Production deployment can quickly turn into a headache if you are not careful. In the ideal world, you’d simply click a button, and your code can go straight into production, delivering your latest releases to your users without skipping a beat.
This is critical to get right because without a deployment step, your app that you’ve worked so hard to develop will not reach your users. Thing is, deployments need to be simplified so they don’t take up precious time. Mina came up on my radar recently when I was considering options for deploying my Rails apps. Turns out, you can use it for more or less any stack, like Django or Node.js, if that’s your thing.
In this guide I will show you how close you can get to the ideal using the cute tool Mina, your ordinary Rails workflow, and the Nginx server.
I like to deploy on Ubuntu because I run Linux Mint as my go-to OS, so dev and prod look very similar, however, this process should work for Unix-like systems. In the future, I intend to explore OpenBSD, it has a very attractive open philosophy and a well-earned reputation for security. Running Linux Mint alongside OpenBSD would be a geek’s dream come true.
Getting Your Application Ready
First you need to get the application code for the app you want to deploy.
Make sure you have a Ruby on Rails development environment on your machine already.
In case you do not have a Ruby on Rails environment ready, consult this guide on setting up a Rails development environment. With your environment read, the next thing is to install your application’s dependencies and ensure the application at least runs on your local development environment.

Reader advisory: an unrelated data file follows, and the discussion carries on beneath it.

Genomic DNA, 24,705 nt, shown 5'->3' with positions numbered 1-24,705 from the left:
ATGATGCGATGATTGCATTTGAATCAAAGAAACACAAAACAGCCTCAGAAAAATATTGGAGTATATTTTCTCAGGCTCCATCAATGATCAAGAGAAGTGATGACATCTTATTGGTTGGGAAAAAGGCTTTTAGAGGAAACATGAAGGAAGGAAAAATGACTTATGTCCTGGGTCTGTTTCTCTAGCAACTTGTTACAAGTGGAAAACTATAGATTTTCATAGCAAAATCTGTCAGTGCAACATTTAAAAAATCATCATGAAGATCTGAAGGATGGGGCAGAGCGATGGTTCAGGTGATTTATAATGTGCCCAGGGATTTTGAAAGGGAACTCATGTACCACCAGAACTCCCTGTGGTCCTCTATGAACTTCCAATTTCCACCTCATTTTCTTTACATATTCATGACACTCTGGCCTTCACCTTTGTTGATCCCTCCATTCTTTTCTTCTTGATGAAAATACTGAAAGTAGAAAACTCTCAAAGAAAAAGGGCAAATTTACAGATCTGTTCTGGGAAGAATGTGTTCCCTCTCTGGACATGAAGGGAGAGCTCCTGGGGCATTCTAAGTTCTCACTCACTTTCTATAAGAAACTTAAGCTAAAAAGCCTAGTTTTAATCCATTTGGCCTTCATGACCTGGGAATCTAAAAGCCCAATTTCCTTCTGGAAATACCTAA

Test your app locally
Now you can run the application. You might also want to set up and connect a database. Rails comes with SQLite set up out of the box, but if you are deploying into production, PostgreSQL or MongoDB might be better choices.
Running the app is the easy part, just type:
Make sure your specific app is working as expected and you can access it in your browser or over your API before going on to a server. For example, if I run my test app, I should be able to see the development version when I visit http://localhost:3000 in your browser.
Spinning up a server
Now that we have the code and verified the app is working locally, you’ll want to get your production environment setup.
You’ll want to spin up an EC2 instance running Ubuntu 14 LTS as its operating system, or your server of choice on the other platforms, then install all dependencies your server will need to run Ruby and Ruby on Rails.
Server setup can be a bit of a rabbithole, so I recommend following a solid guide to installing Rails and your other server dependencies.